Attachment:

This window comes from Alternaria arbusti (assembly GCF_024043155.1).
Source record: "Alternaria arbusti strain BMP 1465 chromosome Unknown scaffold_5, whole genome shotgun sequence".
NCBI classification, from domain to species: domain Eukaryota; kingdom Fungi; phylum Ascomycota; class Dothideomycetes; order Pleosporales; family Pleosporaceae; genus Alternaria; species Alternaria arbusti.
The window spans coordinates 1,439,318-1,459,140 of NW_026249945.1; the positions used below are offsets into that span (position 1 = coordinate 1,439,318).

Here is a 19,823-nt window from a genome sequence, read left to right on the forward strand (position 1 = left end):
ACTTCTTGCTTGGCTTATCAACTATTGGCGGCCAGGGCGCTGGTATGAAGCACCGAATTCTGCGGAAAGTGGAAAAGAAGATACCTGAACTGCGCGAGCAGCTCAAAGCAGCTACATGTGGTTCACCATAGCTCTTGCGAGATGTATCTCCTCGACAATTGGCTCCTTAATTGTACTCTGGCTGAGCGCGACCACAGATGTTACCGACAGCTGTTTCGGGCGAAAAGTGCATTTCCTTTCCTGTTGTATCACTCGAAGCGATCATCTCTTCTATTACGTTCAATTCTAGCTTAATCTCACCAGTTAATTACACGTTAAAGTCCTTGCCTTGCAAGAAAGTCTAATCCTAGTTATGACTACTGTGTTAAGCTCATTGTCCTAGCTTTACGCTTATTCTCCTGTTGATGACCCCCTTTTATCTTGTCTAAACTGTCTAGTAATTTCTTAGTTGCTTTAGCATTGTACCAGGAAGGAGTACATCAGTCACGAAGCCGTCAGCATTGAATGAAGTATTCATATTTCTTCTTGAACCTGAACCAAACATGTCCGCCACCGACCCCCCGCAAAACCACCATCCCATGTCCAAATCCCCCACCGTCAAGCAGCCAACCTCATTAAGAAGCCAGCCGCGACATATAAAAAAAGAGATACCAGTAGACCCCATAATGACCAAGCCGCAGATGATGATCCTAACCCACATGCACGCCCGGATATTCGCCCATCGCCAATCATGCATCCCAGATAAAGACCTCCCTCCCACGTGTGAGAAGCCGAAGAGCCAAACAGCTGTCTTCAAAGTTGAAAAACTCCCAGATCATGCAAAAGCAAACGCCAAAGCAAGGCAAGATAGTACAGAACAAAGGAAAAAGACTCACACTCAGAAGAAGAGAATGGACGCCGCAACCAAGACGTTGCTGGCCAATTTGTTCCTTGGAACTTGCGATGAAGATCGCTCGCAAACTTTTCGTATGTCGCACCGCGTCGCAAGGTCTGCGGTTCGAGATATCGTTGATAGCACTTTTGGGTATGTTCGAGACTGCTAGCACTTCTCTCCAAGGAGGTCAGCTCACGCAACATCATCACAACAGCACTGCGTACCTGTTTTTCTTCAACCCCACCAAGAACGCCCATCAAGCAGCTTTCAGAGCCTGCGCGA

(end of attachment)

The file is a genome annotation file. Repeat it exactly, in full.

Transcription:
This window comes from Alternaria arbusti (assembly GCF_024043155.1).
Source record: "Alternaria arbusti strain BMP 1465 chromosome Unknown scaffold_5, whole genome shotgun sequence".
NCBI classification, from domain to species: domain Eukaryota; kingdom Fungi; phylum Ascomycota; class Dothideomycetes; order Pleosporales; family Pleosporaceae; genus Alternaria; species Alternaria arbusti.
The window spans coordinates 1,439,318-1,459,140 of NW_026249945.1; the positions used below are offsets into that span (position 1 = coordinate 1,439,318).

Here is a 19,823-nt window from a genome sequence, read left to right on the forward strand (position 1 = left end):
ACTTCTTGCTTGGCTTATCAACTATTGGCGGCCAGGGCGCTGGTATGAAGCACCGAATTCTGCGGAAAGTGGAAAAGAAGATACCTGAACTGCGCGAGCAGCTCAAAGCAGCTACATGTGGTTCACCATAGCTCTTGCGAGATGTATCTCCTCGACAATTGGCTCCTTAATTGTACTCTGGCTGAGCGCGACCACAGATGTTACCGACAGCTGTTTCGGGCGAAAAGTGCATTTCCTTTCCTGTTGTATCACTCGAAGCGATCATCTCTTCTATTACGTTCAATTCTAGCTTAATCTCACCAGTTAATTACACGTTAAAGTCCTTGCCTTGCAAGAAAGTCTAATCCTAGTTATGACTACTGTGTTAAGCTCATTGTCCTAGCTTTACGCTTATTCTCCTGTTGATGACCCCCTTTTATCTTGTCTAAACTGTCTAGTAATTTCTTAGTTGCTTTAGCATTGTACCAGGAAGGAGTACATCAGTCACGAAGCCGTCAGCATTGAATGAAGTATTCATATTTCTTCTTGAACCTGAACCAAACATGTCCGCCACCGACCCCCCGCAAAACCACCATCCCATGTCCAAATCCCCCACCGTCAAGCAGCCAACCTCATTAAGAAGCCAGCCGCGACATATAAAAAAAGAGATACCAGTAGACCCCATAATGACCAAGCCGCAGATGATGATCCTAACCCACATGCACGCCCGGATATTCGCCCATCGCCAATCATGCATCCCAGATAAAGACCTCCCTCCCACGTGTGAGAAGCCGAAGAGCCAAACAGCTGTCTTCAAAGTTGAAAAACTCCCAGATCATGCAAAAGCAAACGCCAAAGCAAGGCAAGATAGTACAGAACAAAGGAAAAAGACTCACACTCAGAAGAAGAGAATGGACGCCGCAACCAAGACGTTGCTGGCCAATTTGTTCCTTGGAACTTGCGATGAAGATCGCTCGCAAACTTTTCGTATGTCGCACCGCGTCGCAAGGTCTGCGGTTCGAGATATCGTTGATAGCACTTTTGGGTATGTTCGAGACTGCTAGCACTTCTCTCCAAGGAGGTCAGCTCACGCAACATCATCACAACAGCACTGCGTACCTGTTTTTCTTCAACCCCACCAAGAACGCCCATCAAGCAGCTTTCAGAGCCTGCGCGA